Wells Fargo commits to increase African American homeownership
Goal to advance responsible homeownership includes $60 billion in lending to create a projected 250,000 homeowners in 10 years
Wells Fargo & Company, the leading U.S. home loan lender, announced a $60 billion lending commitment to create at least 250,000 African American homeowners by 2027. (Freddie Allen/AMG/NNPA)
ATLANTA—Wells Fargo & Company (NYSE: WFC), the leading U.S. home loan lender, today announced a $60 billion lending commitment to create at least 250,000 African American homeowners by 2027.
The company’s commitment is a direct action to help address the lower homeownership rates in the African American com-munity and follows Wells Fargo’s announcement to address Hispanic homeownership rates in 2015. Wells Fargo’s commitment seeks to:
- Lend $60 billion to qualified African American consumers for home purchases by 2027,
- Increase the diversity of the Wells Fargo Home Lending sales team, and
- Support the effort with $15 million to support a variety of initiatives that promote financial education and counseling over the next ten years.
“Wells Fargo’s $60 billion lending goal can contribute to economic growth by making responsible homeownership possible for more African Americans in communities across the country,” said Brad Blackwell, executive vice president and head of housing policy and homeownership growth strategies for Wells Fargo. “We are proud to be the first mortgage lender to make a public commitment to help increase African American homeownership. And, we are grateful for the support of key housing and civil rights organizations, who work along-side us to increase economic prosperity in our communities.”
According to the U.S. Census Bureau, by the year 2024, 75 percent of the expected 14 mill-ion new households (renters and owners) in the U.S. will be diverse. African Americans are projected to represent 17 percent, or the third largest segment, of the new households. Joining Wells Fargo in the effort are the National Association of Real Estate Brokers (composed of African American real estate professionals), which has also set a homeownership goal, and two of the nation’s most influential civil rights organizations, the NAACP and the National Urban League. The National Urban League provides homebuyer education and counseling through its network of affiliate offices across the country.
“NAREB applauds Wells Fargo’s $60 billion loan commitment. The bank is the first financial institution to acknowledge publicly Black Americans’ wealth-building potential which could be greatly improved through homeownership,” said Ron Cooper, president, National Association of Real Estate Brokers (NAREB). “NAREB welcomes their entry into the struggle to close the ever-widening wealth gap for Black Americans, and looks forward to having Wells Fargo as a partner in NAREB’s ‘2 Mil-lion New Black Homeowners in 5 Years’ program. Let us all work together and grow this initiative which represents a solid and meaningful start for more Black Americans to become homeowners and wealth-builders.”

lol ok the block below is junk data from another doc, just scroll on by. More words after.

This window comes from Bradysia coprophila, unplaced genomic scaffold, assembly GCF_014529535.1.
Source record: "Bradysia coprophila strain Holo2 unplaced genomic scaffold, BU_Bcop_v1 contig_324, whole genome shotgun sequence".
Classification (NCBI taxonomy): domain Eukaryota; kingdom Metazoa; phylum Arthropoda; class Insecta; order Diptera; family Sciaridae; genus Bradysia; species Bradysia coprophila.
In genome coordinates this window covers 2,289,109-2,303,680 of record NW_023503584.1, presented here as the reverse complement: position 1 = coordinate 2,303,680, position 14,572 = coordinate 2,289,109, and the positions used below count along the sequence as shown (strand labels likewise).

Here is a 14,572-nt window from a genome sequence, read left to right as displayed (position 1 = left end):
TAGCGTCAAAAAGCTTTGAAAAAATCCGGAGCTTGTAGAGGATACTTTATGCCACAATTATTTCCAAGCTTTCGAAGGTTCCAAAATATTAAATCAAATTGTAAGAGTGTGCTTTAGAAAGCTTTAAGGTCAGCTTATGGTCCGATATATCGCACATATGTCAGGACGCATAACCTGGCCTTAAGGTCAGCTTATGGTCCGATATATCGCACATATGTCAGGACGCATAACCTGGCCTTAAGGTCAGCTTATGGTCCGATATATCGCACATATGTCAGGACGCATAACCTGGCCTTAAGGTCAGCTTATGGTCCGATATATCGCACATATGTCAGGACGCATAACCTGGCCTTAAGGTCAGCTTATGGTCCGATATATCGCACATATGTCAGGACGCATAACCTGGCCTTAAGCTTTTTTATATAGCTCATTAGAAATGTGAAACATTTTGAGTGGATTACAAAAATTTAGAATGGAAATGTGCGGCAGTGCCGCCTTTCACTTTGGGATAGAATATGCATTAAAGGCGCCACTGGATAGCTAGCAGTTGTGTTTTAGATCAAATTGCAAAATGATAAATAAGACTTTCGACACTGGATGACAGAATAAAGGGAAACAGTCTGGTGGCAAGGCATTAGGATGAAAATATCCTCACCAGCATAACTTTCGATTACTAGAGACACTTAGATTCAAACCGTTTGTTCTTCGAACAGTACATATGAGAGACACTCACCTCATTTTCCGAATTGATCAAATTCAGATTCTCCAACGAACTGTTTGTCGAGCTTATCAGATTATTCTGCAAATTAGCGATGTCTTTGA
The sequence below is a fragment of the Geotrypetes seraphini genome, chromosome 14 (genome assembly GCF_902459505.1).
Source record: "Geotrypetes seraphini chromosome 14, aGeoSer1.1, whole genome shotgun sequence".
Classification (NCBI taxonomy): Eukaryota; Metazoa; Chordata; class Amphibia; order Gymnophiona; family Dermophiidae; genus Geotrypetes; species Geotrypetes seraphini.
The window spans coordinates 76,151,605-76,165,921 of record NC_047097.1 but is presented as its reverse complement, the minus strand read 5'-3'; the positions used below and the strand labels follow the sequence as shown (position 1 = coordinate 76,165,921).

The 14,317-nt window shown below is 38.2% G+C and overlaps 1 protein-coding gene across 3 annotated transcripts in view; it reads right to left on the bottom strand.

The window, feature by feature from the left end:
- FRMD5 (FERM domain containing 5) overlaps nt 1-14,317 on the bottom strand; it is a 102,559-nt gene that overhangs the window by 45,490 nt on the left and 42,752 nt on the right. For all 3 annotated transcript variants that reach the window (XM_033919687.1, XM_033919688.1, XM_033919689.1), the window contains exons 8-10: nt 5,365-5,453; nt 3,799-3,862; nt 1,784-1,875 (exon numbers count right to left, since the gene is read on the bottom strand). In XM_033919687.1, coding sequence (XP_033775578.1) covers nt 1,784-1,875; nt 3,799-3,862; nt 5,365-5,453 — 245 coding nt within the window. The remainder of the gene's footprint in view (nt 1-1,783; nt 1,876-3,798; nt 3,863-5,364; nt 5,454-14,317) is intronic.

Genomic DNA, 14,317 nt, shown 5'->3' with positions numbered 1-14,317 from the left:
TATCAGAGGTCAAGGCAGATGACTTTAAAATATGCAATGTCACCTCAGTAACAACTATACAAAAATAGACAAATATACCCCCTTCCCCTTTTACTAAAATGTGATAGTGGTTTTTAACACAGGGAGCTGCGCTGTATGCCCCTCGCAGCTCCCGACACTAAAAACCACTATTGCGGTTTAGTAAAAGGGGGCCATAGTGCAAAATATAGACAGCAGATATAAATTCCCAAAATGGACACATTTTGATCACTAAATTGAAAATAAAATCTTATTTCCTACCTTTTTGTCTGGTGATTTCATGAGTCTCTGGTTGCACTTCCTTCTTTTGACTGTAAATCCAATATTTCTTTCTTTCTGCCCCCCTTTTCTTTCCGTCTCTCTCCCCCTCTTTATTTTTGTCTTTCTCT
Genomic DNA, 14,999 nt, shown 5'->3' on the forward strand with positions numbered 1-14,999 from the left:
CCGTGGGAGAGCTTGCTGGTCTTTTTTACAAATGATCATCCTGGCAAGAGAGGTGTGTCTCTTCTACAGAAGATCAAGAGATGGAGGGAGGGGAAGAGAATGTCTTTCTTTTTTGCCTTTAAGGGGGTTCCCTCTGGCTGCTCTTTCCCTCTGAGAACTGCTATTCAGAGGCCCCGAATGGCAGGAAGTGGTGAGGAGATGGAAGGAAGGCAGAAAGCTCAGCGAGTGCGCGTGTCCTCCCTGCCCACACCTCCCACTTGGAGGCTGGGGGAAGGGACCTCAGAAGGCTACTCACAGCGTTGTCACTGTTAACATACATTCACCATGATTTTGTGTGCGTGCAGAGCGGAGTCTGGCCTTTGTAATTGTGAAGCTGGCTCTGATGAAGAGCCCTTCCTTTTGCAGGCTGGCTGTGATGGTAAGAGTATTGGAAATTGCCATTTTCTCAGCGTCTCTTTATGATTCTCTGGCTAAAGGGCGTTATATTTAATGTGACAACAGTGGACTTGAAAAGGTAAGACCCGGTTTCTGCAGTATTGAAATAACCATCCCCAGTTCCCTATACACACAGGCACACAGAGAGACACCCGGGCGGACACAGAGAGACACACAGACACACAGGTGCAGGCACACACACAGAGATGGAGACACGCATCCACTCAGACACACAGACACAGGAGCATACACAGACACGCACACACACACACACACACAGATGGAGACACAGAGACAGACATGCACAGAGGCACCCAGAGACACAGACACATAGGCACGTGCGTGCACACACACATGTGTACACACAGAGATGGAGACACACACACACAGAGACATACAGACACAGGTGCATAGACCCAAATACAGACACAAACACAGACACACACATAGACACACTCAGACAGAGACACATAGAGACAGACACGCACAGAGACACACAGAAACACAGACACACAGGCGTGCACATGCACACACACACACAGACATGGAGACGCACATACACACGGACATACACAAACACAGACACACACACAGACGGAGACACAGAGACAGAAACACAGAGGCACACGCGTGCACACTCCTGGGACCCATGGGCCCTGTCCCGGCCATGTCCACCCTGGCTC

The African American lending commitment is the second initiative from the company’s Housing Policy and Homeownership Growth Strategies group, a Wells Fargo Home Lending team advancing homeownership for minorities, first-time homebuyers and low- to moderate-income customers. In 2015, the team announced an agreement with the National Association of Hispanic Real Estate Professionals to support their Hispanic Wealth Project.
“Homeownership has become an indispensable part of being a full participant in American society,” National Urban League President and CEO Marc H. Morial said. “An erosion of homeownership rates among African Americans represents not only a devastating financial loss but a barrier to full participation in the American dream.”
In addition, according to NAREB’s 2016 commissioned study, “The State of Housing in Black America,” housing finance industry barriers such as credit-scoring models, the lack of affordable housing inventory and economic constraints like unemployment and under-employment contribute to low homeownership among African Americans. In addition, barriers to homeownership in black communities include the costs associated with accessing mortgage credit, limited funds for down payment and lender averseness to extend credit to consumers with lower credit scores and smaller down payments. Additional research concludes that the lack of exposure to generations of long-term homeownership and the persistence of myths about homebuying may keep future homebuyers on the fence.
Despite these factors, Wells Fargo has learned through a series of consumer surveys with Ipsos Public Affairs that African Americans view homeownership positively. According to the 2016 survey, 90 percent of African Americans say homeownership is a “dream come true,” 79 percent say it’s essential for building families and 51 percent are considering buying a home in the next two years.
Wells Fargo offers a number of home financing choices for a wide range of home buying needs. For example, yourFirst MortgageSM has a homebuyer education incentive and offers a down payment as low as 3 percent for fixed-rate loans; for veterans, a VA loan requires no down payment; and Wells Fargo is the exclusive provider of the Union Plus mortgage program, which offers benefits for most union members and their families. There are also low down payment options for jumbo loan customers.
The Neighborhood LIFT program, celebrating its 50th event on March 3, 2017, offers down payment assistance and homebuyer education to low- and moderate-income homebuyers, and has created more than 13,000 homeowners since 2012. There are still LIFT dollars available in some markets. Learn more at www.NeighborhoodLIFT.com.